Months of speculation and anticipation over SpaceX’s return to flight, their new Full Thrust Falcon 9 launch vehicle, and their plans to land and recover a Falcon 9 first stage all came to a dramatic conclusion this week in Cape Canaveral, Florida.
Following the loss of the Falcon 9 rocket and Dragon capsule in what the FAA termed a ‘mishap’ in June 2015, SpaceX had grounded their entire rocket fleet while investigating the cause of the accident as well as attempting to ensure that such an accident would not occur again. In contrast to Orbital ATK’s ORB-3 explosion in the air just above Wallops Island, where launch facilities were damaged and required reconstruction, SpaceX’s efforts only revolved around needing to identify the cause within their own launch vehicle, ultimately determined to be a support unit (a strut, in aerospace terminology) made by a third party under contract to SpaceX, failed under one fifth of its rated design load. This strut’s failure led to the release of helium gas, overpressurizing the rocket’s second stage and leading to the loss of the rocket approximately 2 minutes into flight.
SpaceX has since brought manufacturing of that strut in-house, and after months of tests and preparations, were ready to attempt launch in December 2015. A return to flight mission would be reason enough to proceed cautiously, but SpaceX had decided to throw a few more challenges into the mix this time around. In addition to the first flight of the Falcon 9 since the June mishap, this version of the rocket makes use of densified oxygen — normally, the liquid oxygen used by rockets is chilled to -298 degrees fahrenheit; by lowering this temperature to -340 degrees fahrenheit, SpaceX can boost the performance and efficiency of their rocket, though this change brought its own complexity to the Orbcomm launch. Testing the rocket on the ground required three days to achieve a successful static fire (briefly running the rocket engines up to full thrust while secured to the launchpad) as working with the supercooled oxygen (nearing a solid state instead of its typical liquid form) in Florida’s humid environment required a number of adjustments to the countdown procedure.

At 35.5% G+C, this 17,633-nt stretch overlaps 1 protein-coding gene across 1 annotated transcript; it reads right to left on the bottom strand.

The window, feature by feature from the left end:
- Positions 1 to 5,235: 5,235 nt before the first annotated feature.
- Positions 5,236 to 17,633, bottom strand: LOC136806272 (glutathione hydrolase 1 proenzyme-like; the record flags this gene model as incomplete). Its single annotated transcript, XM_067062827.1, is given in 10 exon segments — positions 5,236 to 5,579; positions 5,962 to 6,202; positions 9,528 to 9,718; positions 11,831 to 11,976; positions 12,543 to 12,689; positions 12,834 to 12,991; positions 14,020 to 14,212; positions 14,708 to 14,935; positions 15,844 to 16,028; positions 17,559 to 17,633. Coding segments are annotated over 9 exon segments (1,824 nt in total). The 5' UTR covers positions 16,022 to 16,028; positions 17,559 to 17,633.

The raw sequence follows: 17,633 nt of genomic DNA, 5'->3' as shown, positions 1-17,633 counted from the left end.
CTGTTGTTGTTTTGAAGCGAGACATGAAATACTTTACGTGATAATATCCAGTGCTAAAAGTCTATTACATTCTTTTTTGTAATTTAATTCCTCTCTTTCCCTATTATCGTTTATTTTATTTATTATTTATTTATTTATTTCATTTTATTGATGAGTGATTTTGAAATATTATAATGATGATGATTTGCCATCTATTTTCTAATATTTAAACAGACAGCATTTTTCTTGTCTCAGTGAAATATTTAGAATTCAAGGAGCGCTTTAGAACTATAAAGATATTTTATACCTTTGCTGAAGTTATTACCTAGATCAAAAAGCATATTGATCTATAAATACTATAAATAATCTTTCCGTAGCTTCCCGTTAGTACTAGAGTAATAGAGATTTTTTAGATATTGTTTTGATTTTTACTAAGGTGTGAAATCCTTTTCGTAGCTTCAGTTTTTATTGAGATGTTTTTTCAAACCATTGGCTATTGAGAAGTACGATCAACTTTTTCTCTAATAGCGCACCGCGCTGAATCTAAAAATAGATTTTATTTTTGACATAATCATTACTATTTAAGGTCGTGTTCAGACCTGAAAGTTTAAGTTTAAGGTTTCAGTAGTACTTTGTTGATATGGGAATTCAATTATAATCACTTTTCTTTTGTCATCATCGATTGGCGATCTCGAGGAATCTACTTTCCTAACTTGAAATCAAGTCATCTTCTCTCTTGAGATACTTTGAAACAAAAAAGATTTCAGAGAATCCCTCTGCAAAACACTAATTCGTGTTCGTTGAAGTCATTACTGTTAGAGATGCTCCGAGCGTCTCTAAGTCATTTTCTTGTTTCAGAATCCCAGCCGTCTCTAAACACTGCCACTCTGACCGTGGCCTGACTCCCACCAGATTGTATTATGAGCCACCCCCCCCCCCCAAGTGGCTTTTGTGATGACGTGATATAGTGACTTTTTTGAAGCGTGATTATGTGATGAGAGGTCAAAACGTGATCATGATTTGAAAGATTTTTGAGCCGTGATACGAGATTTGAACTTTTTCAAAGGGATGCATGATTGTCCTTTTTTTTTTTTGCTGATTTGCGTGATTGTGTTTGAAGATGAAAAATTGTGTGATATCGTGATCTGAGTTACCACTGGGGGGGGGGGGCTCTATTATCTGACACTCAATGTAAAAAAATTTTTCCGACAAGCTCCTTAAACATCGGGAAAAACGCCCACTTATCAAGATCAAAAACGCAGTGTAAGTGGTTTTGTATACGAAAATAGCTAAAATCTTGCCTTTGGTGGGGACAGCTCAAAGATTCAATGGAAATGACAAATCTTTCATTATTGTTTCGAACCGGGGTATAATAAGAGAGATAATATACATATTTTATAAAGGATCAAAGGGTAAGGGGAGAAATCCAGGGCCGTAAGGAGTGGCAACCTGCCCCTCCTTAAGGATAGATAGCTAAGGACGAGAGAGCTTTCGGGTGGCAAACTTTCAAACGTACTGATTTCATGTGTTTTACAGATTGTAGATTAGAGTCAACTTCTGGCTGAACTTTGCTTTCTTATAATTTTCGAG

Finally, SpaceX added one extra complication to the return to flight mission — instead of attempting to recover the first stage at sea, aboard one of their Autonomous Spaceport Drone Ships (ASDS), SpaceX announced that they would fly this booster back to Cape Canaveral and land it at the Launch Complex 13, now rechristened Landing Zone 1.
Bill Jelen has done a great job summarizing the outcome of the mission (spoiler alert, it was a total success!), so I’ll close here with a gallery of photos of the preparation for launch, the liftoff, landing and recovery of the Falcon 9 first stage, and a few pictures of the returned rocket resting at LZ-1.